Pittenweem on the Fife coastal path
Pittenweem on the Fife coastal path

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Route No. 306 - Wednesday 12 August 2009
Elie, St. Monans, Pittenweem,
Anstruther, Cellardyke - 11km
Fife coastal path, Scotland . . .

Ordnance Survey route map on the Landranger series map base.
View the route in Google Earth

Map: Ordnance Survey Explorer 371 St. Andrews & East Fife at 1:25000


This week we are staying in a relative's holiday cottage in Cellardyke on the Fife coast in Scotland. We have come with our daughter and family and we provide the built-in baby sitting. Today it's our day off so my wife and I are going to walk a bit of the Fife Coastal Path

Looking from Elie harbour across the sands to Earlsferry at the other end of the bay
Looking from Elie harbour across the sands to Earlsferry at the other end of the bay

Looking across Wood Haven to Elie Lighthouse from the fife coastal path
Looking across Wood Haven to Elie Lighthouse from the Fife coastal path

We left the broad sands of Elie & Earlsferry behind us and followed the coastal path around a small bay called Wood Haven. Across the bay we could see Elie lighthouse standing on Elie Ness.

It was a reasonably good weather forecast for today and our son-in-law drove us to the village of Elie on the Fife coast. He dropped us off by the harbour at map ref. NT493999 on the route of the Fife Coastal Path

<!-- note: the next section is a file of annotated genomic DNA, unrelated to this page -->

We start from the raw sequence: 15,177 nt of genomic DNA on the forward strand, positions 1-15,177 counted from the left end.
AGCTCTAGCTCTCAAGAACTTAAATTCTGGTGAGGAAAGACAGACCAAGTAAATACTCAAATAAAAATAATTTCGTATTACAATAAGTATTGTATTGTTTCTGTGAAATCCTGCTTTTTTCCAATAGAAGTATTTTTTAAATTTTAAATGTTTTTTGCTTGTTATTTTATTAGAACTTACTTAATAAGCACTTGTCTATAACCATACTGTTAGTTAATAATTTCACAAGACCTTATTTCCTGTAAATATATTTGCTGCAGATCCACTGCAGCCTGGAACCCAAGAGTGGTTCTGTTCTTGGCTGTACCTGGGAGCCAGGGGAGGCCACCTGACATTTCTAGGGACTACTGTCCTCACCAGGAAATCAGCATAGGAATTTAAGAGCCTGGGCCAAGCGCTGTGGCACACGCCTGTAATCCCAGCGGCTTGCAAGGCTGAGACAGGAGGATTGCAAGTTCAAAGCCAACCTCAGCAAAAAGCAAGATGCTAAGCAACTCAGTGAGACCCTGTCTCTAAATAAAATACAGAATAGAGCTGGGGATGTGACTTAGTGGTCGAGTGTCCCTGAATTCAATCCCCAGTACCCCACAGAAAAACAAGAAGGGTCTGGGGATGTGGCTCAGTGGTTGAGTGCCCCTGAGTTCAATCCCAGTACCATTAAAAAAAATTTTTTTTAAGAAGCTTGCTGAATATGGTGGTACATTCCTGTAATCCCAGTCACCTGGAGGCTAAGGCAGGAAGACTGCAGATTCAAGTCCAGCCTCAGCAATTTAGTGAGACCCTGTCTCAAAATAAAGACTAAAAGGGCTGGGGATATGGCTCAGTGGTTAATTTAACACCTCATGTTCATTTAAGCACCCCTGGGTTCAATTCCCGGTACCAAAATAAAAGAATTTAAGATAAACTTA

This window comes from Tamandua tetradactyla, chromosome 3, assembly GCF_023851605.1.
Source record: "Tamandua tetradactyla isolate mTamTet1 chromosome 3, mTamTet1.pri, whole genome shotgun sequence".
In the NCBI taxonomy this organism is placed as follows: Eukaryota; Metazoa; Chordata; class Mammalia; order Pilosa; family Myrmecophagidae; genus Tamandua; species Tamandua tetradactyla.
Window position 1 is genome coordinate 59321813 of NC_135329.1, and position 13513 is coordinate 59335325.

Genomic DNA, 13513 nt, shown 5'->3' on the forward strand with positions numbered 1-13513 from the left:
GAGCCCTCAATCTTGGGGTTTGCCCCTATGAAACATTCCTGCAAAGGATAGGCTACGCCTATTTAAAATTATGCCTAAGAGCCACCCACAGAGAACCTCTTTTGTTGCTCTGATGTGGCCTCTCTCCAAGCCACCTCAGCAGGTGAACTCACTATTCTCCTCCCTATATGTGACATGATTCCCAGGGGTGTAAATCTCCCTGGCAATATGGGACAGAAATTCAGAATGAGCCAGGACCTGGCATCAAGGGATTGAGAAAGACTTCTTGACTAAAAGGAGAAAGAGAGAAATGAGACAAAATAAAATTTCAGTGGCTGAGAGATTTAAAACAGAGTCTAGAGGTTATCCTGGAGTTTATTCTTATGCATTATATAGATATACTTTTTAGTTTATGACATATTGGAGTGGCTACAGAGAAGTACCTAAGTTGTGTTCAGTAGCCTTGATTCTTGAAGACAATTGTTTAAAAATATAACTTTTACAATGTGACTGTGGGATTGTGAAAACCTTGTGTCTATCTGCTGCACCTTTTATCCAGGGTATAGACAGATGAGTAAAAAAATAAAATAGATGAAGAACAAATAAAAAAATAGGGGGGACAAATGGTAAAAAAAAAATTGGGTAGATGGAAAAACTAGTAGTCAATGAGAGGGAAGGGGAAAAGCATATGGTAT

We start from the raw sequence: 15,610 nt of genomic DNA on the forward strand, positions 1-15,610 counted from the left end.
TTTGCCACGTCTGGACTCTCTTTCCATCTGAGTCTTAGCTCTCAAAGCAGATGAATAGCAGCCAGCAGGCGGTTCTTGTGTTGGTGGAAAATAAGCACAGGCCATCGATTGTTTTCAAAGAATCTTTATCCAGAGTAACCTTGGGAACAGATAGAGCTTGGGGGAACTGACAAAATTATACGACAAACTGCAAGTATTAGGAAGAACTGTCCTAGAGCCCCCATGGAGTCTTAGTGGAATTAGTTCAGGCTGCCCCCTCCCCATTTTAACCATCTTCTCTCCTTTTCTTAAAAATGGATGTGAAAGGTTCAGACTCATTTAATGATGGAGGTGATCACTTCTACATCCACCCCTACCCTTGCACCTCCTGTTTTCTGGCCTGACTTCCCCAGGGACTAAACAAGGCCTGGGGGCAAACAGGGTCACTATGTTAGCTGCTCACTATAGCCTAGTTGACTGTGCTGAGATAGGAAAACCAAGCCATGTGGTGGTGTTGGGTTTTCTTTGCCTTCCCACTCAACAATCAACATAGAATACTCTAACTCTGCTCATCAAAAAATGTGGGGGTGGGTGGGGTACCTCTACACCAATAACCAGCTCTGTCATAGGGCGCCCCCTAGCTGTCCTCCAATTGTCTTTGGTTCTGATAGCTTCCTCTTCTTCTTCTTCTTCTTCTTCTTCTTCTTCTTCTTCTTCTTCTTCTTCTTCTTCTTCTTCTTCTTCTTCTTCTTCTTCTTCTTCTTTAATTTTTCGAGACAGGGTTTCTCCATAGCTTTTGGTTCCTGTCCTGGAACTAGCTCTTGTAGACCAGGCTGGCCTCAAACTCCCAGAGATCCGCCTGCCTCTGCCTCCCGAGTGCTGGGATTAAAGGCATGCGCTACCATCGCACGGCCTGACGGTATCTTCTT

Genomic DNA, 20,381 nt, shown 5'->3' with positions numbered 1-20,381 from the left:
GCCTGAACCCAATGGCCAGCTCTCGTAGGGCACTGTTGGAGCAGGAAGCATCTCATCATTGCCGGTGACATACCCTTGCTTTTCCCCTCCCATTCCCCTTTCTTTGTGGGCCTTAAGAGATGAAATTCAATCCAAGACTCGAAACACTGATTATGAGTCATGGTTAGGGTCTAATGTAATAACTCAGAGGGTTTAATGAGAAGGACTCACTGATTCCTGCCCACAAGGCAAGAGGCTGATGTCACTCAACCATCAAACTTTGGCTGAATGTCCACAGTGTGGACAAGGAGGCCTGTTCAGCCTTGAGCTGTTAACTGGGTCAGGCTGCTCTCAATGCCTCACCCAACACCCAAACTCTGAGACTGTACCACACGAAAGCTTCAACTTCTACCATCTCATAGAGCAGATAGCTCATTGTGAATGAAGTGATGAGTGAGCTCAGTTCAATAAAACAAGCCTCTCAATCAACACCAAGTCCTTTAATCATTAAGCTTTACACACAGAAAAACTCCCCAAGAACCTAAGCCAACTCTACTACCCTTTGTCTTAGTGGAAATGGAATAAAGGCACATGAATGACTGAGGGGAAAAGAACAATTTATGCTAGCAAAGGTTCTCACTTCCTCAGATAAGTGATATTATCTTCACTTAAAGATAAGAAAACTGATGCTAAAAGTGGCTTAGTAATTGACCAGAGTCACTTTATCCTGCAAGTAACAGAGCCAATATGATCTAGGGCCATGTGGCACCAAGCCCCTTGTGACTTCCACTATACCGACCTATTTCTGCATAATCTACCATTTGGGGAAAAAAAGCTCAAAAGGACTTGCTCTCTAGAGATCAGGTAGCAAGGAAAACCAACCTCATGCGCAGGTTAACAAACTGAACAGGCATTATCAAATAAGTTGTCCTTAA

Elie lighthouse, built 1908 & standing on Elie Ness
Elie lighthouse standing on Elie Ness

Lady's Tower, circa 1750, Lady Janet Anstruther's summerhouse
Lady's Tower, circa 1750, Lady Janet Anstruther's summerhouse

It was built for Lady Janet Anstruther around 1750. Local legend says that she went skinny dipping in the sea.

Just a little further on the path brought us to Lady's Tower. This is a stone summer house above Sauchar Point overlooking the sea.

Me sitting in Lady's Tower
Me sitting in Lady's Tower

Coastal path by the East Links near Elie
Coastal path by the East Links near Elie
All the thistles had flowered and gone to seed . . .
All the thistles had flowered and gone to seed . . .
. . . but the humble knapweed did a reasonable impression of a thistle flower
. . . but the knapweed looks a bit like a thistle flower

Heading towards Ardross Castle on the coastal path
Heading towards Ardross Castle on the coastal path

Sea Mayweed
Sea Mayweed

It turned out that these crumbling walls are the ruins of Ardross Castle built in the mid 1300's on a site which was given by King David II of Scotland to William Dishington who was then the Sheriff of Fife.

We continued along the coastal path and about 2km from Lady's Tower we came to a ruin at map ref. NO508007, next to a large farm.

The disused railway by the coastal path
The disused railway by the coastal path

The little sandy bay below Ardross Castle
The little sandy bay below Ardross Castle

Looking back to the ruins of Ardross Castle - the site was given by King
Looking back to the ruins of Ardross Castle - the site was given by King David II of Scotland to William Dishington, Sheriff of Fife, in the mid 1300's

Approaching Newark Castle
Approaching Newark Castle

Newark Castle was the Sandiland family seat until 1649, when David Leslie bought the lands of Abercrombie and St Monans including the castle.

Just over a kilometer from Andross Castle we came to the ruins of Newark Castle at map ref. NO516012.

The ruins of Newark Castle
The ruins of Newark Castle

Looking back along the coast from Newark Castle
Looking back along the coast from Newark Castle
Rose Bay Willow Herb (fireweed)
Rose Bay Willow Herb (fireweed)
Blue Cranesbill amongst the sea mayweed by the path